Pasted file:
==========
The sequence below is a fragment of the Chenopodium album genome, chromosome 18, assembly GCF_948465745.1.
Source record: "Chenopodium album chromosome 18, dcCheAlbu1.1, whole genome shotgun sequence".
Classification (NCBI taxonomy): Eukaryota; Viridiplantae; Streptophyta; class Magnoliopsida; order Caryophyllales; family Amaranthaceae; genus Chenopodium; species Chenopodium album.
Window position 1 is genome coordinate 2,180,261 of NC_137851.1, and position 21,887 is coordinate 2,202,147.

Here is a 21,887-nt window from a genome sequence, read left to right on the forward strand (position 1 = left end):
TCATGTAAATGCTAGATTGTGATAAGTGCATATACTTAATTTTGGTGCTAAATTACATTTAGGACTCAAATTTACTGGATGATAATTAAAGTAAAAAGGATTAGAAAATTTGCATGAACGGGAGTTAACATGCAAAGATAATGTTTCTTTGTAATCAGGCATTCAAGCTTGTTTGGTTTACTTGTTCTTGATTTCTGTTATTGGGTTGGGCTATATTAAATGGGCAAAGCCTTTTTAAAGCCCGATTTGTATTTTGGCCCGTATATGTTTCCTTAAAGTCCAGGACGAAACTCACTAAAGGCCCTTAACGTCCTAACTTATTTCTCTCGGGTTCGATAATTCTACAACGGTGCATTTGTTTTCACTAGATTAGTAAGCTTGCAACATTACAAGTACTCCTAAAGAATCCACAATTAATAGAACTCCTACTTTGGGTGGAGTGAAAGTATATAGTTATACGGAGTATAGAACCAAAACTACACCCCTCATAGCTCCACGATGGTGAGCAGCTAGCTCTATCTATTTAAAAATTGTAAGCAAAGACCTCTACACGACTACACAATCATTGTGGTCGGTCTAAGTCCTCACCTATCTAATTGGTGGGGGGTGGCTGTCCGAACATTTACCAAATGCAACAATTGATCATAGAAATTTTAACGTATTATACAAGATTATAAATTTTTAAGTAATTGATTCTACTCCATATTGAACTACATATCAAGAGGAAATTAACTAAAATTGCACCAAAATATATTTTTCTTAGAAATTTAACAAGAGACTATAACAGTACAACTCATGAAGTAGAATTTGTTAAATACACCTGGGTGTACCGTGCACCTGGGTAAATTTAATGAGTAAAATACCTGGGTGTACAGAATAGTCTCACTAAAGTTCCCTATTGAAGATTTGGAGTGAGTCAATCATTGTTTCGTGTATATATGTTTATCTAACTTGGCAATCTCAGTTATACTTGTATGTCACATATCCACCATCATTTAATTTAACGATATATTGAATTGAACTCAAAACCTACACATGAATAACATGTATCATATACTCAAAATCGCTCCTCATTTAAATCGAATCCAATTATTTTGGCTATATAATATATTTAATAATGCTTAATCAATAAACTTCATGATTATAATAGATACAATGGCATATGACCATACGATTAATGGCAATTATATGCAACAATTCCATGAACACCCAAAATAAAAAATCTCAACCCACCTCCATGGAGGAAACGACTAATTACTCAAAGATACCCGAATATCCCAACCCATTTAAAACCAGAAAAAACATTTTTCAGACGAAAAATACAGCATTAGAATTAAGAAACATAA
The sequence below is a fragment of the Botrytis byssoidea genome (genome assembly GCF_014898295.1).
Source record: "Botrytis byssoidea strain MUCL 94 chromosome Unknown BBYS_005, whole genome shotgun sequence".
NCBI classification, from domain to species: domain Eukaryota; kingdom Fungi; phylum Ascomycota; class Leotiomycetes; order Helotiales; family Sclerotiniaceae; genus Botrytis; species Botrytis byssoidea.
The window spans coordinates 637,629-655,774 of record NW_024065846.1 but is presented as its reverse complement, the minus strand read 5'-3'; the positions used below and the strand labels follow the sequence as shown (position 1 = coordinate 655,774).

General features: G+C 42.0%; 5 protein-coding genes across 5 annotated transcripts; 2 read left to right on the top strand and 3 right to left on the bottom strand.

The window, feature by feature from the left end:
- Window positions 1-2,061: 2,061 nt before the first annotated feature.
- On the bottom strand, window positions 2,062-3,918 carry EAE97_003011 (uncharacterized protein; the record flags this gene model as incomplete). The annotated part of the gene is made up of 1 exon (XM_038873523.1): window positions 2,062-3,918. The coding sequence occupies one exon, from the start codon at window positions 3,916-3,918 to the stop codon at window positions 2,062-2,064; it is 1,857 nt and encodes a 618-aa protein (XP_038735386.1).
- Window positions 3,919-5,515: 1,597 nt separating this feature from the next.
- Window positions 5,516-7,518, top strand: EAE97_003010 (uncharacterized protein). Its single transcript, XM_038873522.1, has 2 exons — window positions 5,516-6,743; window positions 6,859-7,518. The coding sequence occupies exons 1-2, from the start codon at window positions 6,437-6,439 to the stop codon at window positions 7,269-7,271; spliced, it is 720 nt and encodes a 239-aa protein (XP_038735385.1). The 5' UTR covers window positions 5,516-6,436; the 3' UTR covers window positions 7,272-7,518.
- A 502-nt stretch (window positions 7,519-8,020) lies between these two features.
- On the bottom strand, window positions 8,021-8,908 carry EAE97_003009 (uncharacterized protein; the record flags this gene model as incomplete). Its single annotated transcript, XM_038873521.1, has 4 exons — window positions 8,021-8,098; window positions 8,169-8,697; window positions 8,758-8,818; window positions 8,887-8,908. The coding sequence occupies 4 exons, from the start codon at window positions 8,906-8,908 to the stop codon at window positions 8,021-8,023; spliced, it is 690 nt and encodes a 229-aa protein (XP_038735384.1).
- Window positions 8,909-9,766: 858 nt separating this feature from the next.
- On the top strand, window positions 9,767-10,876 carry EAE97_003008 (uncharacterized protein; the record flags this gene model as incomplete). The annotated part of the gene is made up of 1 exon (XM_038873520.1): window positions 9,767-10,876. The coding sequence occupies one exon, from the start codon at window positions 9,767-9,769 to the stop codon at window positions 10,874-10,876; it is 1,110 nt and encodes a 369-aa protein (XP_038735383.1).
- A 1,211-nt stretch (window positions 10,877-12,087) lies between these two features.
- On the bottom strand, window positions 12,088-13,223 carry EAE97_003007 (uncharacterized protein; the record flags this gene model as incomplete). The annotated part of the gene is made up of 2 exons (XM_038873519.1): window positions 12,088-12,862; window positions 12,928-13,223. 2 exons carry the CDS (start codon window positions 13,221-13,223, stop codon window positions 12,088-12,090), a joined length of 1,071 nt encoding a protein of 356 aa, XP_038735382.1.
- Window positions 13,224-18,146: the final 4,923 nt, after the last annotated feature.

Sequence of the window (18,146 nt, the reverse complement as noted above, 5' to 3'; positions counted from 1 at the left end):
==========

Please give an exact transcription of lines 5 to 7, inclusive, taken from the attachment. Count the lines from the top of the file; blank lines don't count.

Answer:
Here is a 21,887-nt window from a genome sequence, read left to right on the forward strand (position 1 = left end):
TCATGTAAATGCTAGATTGTGATAAGTGCATATACTTAATTTTGGTGCTAAATTACATTTAGGACTCAAATTTACTGGATGATAATTAAAGTAAAAAGGATTAGAAAATTTGCATGAACGGGAGTTAACATGCAAAGATAATGTTTCTTTGTAATCAGGCATTCAAGCTTGTTTGGTTTACTTGTTCTTGATTTCTGTTATTGGGTTGGGCTATATTAAATGGGCAAAGCCTTTTTAAAGCCCGATTTGTATTTTGGCCCGTATATGTTTCCTTAAAGTCCAGGACGAAACTCACTAAAGGCCCTTAACGTCCTAACTTATTTCTCTCGGGTTCGATAATTCTACAACGGTGCATTTGTTTTCACTAGATTAGTAAGCTTGCAACATTACAAGTACTCCTAAAGAATCCACAATTAATAGAACTCCTACTTTGGGTGGAGTGAAAGTATATAGTTATACGGAGTATAGAACCAAAACTACACCCCTCATAGCTCCACGATGGTGAGCAGCTAGCTCTATCTATTTAAAAATTGTAAGCAAAGACCTCTACACGACTACACAATCATTGTGGTCGGTCTAAGTCCTCACCTATCTAATTGGTGGGGGGTGGCTGTCCGAACATTTACCAAATGCAACAATTGATCATAGAAATTTTAACGTATTATACAAGATTATAAATTTTTAAGTAATTGATTCTACTCCATATTGAACTACATATCAAGAGGAAATTAACTAAAATTGCACCAAAATATATTTTTCTTAGAAATTTAACAAGAGACTATAACAGTACAACTCATGAAGTAGAATTTGTTAAATACACCTGGGTGTACCGTGCACCTGGGTAAATTTAATGAGTAAAATACCTGGGTGTACAGAATAGTCTCACTAAAGTTCCCTATTGAAGATTTGGAGTGAGTCAATCATTGTTTCGTGTATATATGTTTATCTAACTTGGCAATCTCAGTTATACTTGTATGTCACATATCCACCATCATTTAATTTAACGATATATTGAATTGAACTCAAAACCTACACATGAATAACATGTATCATATACTCAAAATCGCTCCTCATTTAAATCGAATCCAATTATTTTGGCTATATAATATATTTAATAATGCTTAATCAATAAACTTCATGATTATAATAGATACAATGGCATATGACCATACGATTAATGGCAATTATATGCAACAATTCCATGAACACCCAAAATAAAAAATCTCAACCCACCTCCATGGAGGAAACGACTAATTACTCAAAGATACCCGAATATCCCAACCCATTTAAAACCAGAAAAAACATTTTTCAGACGAAAAATACAGCATTAGAATTAAGAAACATAA
The sequence below is a fragment of the Botrytis byssoidea genome (genome assembly GCF_014898295.1).